Trace, S.E., Baker, J.H., Peñas-Lledó, E., Bulik, C.M. (2013). The genetics of eating disorders. Annual Review of Clinical Psychology, 9, 589-620. Wilson, G.T., & Zandberg, L.J.
Treasure, J., Claudino, A., & Zucker, N. (2010). Eating disorders. The Lancet, 375(9714), 583. Victor, F., & Ida, F. D. (2003). Psychosexual development and eating disorders.
Although many of the patients included in the study suffered from different types of abuse leading to their eating disorder, the study also showed that those that suffered childhood emotional abuse tended to have more severe eating habits than the others (Groleau, Steiger, Bruce, Israel, Sycz, Ouellette & Badawi, 2011). The study relays that when a child suffers from emotional damage, it can lead into an altered view of oneself into adulthood. The study reports that, “childhood emotional abuse may influence severity of eating symptoms, perhaps by impacting individuals’ self-esteem and ... ... middle of paper ... ...orer, D., Keel, P., Jackson, S., & Manzo, M. (2006). Drug abuse with women with eating disorders. In International Journal of Eating Disorders (5th ed., Vol.
It would seem that Hannah didn’t have a chance at a normal life from the moment she was born. At the age of nine months old, she was kidnapped in Belgium by her housekeeper’s prostitute daughter. Aside from being a terrifying ordeal, research has shown that that negative experiences, such as rape and other forms of abuse (or in this case kidnapping), influence eating pathology (Mesman-Moore & Garrigus, 2007). Furthermore, Johnson et al. (2002) found that individuals with eating disorders were more likely than those without to report a history of child maltreatment, other childhood adversities, and poor parental relat... ... middle of paper ... ...exia nervosa and bulimia nervosa.
The relationship the parent has with their children reflects back to the child’s emotional stability. If the child has body dissatisfaction, has a low self-esteem, or is crying out for attention because there is lack of affection within the household than this could lead to a severe condition of an eating disorder. Furthermore, there are many types of eating disorders that take over young girls such as, Anorexia Nervosa and Bulimia which are the most common, there is also Binge-Eating, as well as Obesity. There are three main types of parenting styles authoritative, authoritarian, and permissive. Authoritative parenting styles are the most effective for young children because the parent has a supportive bond with their children, but also disciplines their children when it needs to be done.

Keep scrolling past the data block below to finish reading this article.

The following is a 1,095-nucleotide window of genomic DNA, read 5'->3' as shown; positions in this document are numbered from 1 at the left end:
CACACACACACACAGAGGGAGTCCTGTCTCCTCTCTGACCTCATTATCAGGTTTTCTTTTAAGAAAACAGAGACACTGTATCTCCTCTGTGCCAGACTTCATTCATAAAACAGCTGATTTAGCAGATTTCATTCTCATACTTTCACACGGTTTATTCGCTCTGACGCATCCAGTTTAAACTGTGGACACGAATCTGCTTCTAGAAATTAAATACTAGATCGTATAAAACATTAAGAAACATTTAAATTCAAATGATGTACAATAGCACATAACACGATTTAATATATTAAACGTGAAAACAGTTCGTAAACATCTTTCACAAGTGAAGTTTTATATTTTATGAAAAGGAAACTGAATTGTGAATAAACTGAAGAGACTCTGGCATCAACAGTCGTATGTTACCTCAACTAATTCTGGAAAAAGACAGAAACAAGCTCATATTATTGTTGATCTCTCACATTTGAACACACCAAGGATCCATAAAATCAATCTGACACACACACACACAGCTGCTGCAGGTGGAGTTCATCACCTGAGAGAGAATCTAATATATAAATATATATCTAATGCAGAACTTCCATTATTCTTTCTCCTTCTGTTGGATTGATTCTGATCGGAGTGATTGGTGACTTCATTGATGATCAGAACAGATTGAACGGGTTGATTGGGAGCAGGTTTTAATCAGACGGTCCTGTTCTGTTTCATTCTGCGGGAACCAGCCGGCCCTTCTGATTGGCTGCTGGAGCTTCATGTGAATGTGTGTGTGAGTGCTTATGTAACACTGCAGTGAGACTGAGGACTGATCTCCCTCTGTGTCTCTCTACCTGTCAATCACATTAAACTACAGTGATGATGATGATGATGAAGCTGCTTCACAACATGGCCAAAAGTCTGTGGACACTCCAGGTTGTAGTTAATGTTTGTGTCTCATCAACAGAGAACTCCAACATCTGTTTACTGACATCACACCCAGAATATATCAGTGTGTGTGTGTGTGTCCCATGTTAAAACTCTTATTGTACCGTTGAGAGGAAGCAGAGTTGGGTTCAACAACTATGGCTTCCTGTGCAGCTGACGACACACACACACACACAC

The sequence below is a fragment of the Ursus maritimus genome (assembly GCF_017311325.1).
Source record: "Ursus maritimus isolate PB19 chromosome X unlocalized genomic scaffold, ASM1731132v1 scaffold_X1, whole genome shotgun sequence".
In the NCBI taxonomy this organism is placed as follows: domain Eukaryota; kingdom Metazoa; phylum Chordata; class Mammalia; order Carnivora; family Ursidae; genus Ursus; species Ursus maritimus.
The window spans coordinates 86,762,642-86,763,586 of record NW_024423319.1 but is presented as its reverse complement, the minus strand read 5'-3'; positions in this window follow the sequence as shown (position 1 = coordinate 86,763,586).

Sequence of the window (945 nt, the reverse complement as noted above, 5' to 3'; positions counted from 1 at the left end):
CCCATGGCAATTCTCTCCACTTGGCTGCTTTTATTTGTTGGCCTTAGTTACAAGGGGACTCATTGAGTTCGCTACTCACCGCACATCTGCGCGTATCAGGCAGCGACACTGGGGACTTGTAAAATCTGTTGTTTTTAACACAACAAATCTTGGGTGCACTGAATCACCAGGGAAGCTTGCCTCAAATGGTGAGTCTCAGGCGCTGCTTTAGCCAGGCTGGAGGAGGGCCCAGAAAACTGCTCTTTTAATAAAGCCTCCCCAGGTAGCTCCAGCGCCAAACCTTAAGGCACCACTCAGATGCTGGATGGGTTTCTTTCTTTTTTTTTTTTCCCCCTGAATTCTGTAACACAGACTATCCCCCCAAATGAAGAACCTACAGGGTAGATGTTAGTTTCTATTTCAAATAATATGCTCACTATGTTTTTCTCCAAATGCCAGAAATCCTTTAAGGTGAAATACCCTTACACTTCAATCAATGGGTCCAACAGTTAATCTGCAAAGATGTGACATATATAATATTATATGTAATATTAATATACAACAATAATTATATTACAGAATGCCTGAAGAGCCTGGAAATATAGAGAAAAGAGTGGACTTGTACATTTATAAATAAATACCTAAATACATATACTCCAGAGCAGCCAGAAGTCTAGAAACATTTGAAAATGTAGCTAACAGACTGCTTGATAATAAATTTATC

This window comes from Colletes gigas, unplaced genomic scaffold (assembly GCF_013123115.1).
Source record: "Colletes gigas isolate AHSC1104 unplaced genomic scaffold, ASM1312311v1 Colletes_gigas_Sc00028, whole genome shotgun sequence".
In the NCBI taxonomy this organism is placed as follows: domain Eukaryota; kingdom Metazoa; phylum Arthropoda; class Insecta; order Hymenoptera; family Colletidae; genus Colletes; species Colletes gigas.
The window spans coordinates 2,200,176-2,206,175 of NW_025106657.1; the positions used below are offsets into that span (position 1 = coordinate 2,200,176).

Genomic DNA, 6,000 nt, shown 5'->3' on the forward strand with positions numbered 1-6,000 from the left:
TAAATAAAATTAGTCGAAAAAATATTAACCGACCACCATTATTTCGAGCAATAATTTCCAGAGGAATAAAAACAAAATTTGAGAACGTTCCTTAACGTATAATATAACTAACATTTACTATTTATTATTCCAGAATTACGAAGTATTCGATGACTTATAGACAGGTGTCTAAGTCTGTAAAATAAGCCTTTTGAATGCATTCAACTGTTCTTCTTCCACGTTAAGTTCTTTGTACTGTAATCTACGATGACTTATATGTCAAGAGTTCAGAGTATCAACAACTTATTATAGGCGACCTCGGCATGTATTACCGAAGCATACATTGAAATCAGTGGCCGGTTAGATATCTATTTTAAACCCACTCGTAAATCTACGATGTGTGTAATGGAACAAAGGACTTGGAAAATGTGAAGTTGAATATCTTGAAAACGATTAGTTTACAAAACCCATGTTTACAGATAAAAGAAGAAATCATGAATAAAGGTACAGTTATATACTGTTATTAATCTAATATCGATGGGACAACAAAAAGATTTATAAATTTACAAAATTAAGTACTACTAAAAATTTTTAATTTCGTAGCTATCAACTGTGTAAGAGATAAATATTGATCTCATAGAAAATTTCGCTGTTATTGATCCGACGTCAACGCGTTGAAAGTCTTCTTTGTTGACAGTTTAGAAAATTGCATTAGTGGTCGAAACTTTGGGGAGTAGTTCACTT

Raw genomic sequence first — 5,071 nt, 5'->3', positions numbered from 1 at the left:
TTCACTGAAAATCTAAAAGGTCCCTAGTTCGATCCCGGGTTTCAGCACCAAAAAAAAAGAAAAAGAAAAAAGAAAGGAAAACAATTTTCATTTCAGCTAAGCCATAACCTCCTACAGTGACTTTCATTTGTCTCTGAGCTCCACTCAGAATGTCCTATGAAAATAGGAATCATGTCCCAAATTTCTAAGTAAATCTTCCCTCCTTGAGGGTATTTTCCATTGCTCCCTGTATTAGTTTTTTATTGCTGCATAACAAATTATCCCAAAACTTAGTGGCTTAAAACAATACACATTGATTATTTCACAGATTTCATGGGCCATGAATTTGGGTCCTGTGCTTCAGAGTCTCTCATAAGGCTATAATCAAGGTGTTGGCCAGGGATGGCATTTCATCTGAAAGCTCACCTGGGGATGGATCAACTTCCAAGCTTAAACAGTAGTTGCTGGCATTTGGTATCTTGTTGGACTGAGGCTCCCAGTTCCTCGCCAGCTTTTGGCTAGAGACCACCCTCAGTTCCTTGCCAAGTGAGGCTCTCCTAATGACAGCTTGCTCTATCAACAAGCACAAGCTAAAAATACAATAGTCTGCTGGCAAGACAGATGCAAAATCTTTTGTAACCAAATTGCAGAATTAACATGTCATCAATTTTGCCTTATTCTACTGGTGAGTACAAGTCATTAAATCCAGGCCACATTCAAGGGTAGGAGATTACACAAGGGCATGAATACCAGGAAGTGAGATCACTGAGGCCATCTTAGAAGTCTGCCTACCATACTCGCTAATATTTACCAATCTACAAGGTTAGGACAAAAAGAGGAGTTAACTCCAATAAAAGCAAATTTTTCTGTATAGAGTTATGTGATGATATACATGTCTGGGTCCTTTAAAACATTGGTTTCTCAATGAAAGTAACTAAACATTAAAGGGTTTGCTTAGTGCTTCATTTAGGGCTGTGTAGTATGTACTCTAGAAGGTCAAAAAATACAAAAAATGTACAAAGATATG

The emotional toll of having childhood obesity is very damaging on a child's life. Depression is one emotional side effect of having childhood obesity. One in three American children are overweight or obese (Allen). Reports of childhood depression have also increased and the two issues are usually related to one another (Allen). Eric Storch says that people we interact with has a lot to do with who we are and how we act (Allen).
Eating disorder symptoms and parenting styles. Appetite, 54(1), 221-224. Lobera, I., Ríos, P., & Casals, O. (2011). Parenting styles and eating disorders.
Doi: 10.1002/erv.761. Tereno, S.Soares, I., Martins, C., Celani, M., & Sampaio, D. (2008). Attachment styles, memories Of parental rearing and therapeutic bond: A study with eating disordered patients, their parents And therapists. European Eating Disorders Review, 16(1), 49-58. Doi: 10.1002/erv.801.
What are eating disorders?. NIMH. Retrieved rom http://www.nimh.nih.gov/health/publications/eating-disorders/what-are-eating-disorders.shtml Soh, N. L., Touyz, S. W., & Surgenor, L. J. (2006). Eating and body image disturbances across cultures: a review.
These can come in the forms of starvation, eating a tremendously low calorie diet daily, purging one’s self after over eating. and/or the over use of laxatives in order to lose undesired weight. Generally people who have the personality traits of being neurotic, obsessive, and/ or perfectionist typically tend to be the people who are more likely to develop this disorder. (Beidel, D and Bulik, C) Anorexia can be linked to people who have undergone some type of trauma or depression. They also are more likely to resist treatment.